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The Congressional Budget Office released its cost estimate for the American Health Care Act Wednesday, 20 days after the bill passed the Republican-led House of Representatives. The prognosis? About 23 million Americans are expected to lose their coverage by 2026. Lisa Desjardins joins Judy Woodruff to discuss the CBO’s projection.
But, first, let's go back to the health care battle and the new analysis that came out late today from the Congressional Budget Office of the GOP bill that passed the House of Representatives almost three weeks ago. It now sits with the Senate.
The CBO found that the House bill would lead to 23 million more people being uninsured by the year 2026 and it would reduce the deficit by about $119 billion over a decade.
Our Lisa Desjardins has been studying the numbers and watching the politics of all of this, and she joins me now.
So, Lisa, you have had a little bit of time to look at this. Essentially, what is different about the CBO's look at this version of Republican health care from what the earlier version was?
Well, in those top-line numbers, not much.
The changes that the Republicans made meant that there was an improvement in the number of people with insurance by one million people. That's something Republicans were happy to see, but it's not really very much.
Judy, I think, overall, the differences are in the individual effects here. We see from CBO a forecast that says under this Republican bill you would see a wide disparity, with the less healthy seeing much higher bills and also older people seeing much higher bills.
So, we know the Republicans were trying to do a number of things with this legislation to make it more palatable to more people to win not only approval in the House, but to win approval in the Senate. They were trying to get premiums down.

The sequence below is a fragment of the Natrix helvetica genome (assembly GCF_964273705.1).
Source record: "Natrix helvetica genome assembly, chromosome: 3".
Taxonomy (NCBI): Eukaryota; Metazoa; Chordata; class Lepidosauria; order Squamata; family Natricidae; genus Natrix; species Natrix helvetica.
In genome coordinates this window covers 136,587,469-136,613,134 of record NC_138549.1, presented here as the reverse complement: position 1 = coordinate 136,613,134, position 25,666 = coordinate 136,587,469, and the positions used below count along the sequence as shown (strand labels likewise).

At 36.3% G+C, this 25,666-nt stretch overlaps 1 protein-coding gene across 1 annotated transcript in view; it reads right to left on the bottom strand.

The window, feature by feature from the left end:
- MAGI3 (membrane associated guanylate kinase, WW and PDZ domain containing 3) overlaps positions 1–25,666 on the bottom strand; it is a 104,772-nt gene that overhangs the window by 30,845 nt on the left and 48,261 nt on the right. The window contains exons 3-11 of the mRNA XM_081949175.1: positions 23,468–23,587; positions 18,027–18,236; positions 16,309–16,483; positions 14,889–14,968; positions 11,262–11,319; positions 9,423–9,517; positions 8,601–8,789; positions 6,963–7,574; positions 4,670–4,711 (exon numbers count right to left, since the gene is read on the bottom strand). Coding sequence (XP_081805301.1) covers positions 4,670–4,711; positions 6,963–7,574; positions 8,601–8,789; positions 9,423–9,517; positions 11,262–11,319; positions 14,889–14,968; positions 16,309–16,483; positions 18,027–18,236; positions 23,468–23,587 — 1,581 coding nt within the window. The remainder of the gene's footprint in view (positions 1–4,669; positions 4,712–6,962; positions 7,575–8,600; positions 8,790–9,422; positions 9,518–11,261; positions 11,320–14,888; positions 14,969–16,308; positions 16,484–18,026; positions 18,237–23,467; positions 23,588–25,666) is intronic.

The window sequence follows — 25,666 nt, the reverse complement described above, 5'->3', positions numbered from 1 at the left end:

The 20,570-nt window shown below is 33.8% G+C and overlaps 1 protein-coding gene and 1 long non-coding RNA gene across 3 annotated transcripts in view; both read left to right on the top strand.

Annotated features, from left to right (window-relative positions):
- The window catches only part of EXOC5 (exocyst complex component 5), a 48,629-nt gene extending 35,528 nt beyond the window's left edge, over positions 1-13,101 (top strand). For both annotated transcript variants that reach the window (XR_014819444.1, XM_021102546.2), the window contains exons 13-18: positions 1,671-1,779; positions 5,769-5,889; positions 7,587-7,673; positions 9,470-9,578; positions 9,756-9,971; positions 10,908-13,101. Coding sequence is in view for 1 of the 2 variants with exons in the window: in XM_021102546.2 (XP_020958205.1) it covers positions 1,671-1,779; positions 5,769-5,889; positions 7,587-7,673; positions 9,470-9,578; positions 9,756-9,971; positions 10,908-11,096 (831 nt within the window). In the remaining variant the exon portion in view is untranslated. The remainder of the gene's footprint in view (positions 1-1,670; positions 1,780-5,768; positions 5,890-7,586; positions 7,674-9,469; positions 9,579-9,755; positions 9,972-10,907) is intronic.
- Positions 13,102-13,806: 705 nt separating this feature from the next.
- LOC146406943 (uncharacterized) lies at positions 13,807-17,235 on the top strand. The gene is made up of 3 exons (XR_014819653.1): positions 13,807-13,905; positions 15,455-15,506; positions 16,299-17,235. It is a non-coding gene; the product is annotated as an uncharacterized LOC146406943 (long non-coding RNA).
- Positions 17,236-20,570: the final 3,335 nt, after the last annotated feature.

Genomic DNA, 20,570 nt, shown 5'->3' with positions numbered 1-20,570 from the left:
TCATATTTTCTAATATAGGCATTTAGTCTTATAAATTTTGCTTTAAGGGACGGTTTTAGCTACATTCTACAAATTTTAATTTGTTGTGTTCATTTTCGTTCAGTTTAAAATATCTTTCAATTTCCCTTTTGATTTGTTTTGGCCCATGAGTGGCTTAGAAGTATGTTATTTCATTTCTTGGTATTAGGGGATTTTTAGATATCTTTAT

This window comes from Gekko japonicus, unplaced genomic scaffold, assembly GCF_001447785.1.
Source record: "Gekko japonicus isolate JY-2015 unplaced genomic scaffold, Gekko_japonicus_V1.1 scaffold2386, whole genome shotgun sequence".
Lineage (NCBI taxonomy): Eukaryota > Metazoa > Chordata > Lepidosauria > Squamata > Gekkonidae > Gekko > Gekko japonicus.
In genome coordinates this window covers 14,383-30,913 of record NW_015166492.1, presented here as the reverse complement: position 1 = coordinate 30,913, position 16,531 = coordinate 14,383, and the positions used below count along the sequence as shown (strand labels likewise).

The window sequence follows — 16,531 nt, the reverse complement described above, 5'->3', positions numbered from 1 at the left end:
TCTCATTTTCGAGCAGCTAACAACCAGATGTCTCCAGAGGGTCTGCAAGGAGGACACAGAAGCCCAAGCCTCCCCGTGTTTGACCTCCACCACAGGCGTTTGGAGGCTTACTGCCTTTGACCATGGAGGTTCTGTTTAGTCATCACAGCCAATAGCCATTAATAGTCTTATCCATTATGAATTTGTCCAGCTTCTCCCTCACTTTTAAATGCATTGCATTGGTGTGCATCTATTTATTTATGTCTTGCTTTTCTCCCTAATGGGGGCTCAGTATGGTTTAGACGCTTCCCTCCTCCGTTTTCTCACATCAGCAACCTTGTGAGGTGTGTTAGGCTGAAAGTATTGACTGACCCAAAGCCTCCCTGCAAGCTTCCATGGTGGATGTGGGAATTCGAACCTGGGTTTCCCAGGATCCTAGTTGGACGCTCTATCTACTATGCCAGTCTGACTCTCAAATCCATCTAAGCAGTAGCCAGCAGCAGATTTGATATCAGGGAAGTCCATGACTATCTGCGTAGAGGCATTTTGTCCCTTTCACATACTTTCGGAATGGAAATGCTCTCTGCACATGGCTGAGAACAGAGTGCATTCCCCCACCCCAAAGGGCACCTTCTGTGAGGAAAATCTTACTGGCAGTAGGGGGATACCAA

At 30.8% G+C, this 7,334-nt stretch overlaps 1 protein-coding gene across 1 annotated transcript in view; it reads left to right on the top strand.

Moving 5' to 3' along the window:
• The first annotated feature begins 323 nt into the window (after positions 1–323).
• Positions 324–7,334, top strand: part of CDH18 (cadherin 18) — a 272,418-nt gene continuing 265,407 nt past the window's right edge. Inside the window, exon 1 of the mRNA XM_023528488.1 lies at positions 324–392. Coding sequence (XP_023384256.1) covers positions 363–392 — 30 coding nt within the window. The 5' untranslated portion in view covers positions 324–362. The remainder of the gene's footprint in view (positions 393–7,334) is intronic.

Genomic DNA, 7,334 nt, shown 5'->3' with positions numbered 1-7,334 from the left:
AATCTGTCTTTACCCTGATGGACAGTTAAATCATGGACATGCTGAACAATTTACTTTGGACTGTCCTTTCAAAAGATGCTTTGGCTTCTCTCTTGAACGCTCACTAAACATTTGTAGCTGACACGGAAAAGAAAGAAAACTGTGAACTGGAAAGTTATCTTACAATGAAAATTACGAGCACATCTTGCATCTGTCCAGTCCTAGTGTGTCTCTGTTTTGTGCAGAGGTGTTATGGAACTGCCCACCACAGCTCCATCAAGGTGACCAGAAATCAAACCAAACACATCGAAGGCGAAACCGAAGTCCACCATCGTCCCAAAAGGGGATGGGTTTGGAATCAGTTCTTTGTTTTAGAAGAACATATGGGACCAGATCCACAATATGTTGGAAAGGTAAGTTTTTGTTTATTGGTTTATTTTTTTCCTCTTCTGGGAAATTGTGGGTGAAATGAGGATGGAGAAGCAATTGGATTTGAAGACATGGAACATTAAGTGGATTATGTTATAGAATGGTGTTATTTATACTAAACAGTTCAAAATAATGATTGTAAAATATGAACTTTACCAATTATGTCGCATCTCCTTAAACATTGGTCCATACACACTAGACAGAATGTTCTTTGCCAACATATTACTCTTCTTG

Talk about some of the changes they made and what the CBO is saying about that?
The biggest change a lot of people would be familiar with is, they want to give states the ability to waive out of requirements called essential benefits.
These are things that say any health insurance must cover the basics. They want states to be able to waive out of that. They also want states to be able to waive out of requirement on preexisting conditions, allow insurers to charge more for the sick than they can now.
CBO looked at those potential waiver changes and what that mean for premiums. Let's look at an example of what we're talking about. First of all, a 21-year-old who's making, say, $26,500, so, low-income — that is who this is targeted at — now that 21-year-old's premium would be $1,700.
But under this bill in a state that waives out of those requirements, that 21-year-old would pay $1,250. That's good for that healthy 21-year-old.
Let's look now instead at a 64-year-old American paying $1,700 now. But, Judy, look at that. Under this GOP bill, with the waivers out of requirements, the CBO thinks that 64-year-old would see their premiums skyrocket. Essentially, what the CBO has found — and it's going to vary market to market — is that the less healthy and older Americans would see more costs.
So, premiums are part of the story, but we know something else that the CBO was looking at was, frankly, the overall quality of health care under this new legislation.
And this is such an important point.
We have talked about premiums. It's sort of a buzzword in a way, almost. But CBO went deeper and said that, in some of these states with the waivers, premiums may go down for some people, but, overall, they think that health care costs could substantially increase, because what you're getting are health insurance packages that cover a lot less.
So, if you're sick, you might have a low premium, but you're going to pay a lot more out of pocket. Also, Judy, I asked on a call I just got off of with the CBO about stabilization. Are these markets going to be stable?
They told me point blank they think there will be a stability problem in these waiver markets. They say some people may not be able to get premiums at all and it would take those markets back to the days before the Affordable Care Act.
Essentially, Judy, more of a gamble for Americans. You would able to pay less, but you would have much higher risk.
Sounds like this is going to be even more complicated than what the Republicans — it's going to make what they sent over more complicated and make it challenging to get it passed.
I don't see any Republicans coming out with happy tweets or statements today. No, Democrats are talking about the CBO score, not Republicans.
Lisa Desjardins, following the story, thank you very much.
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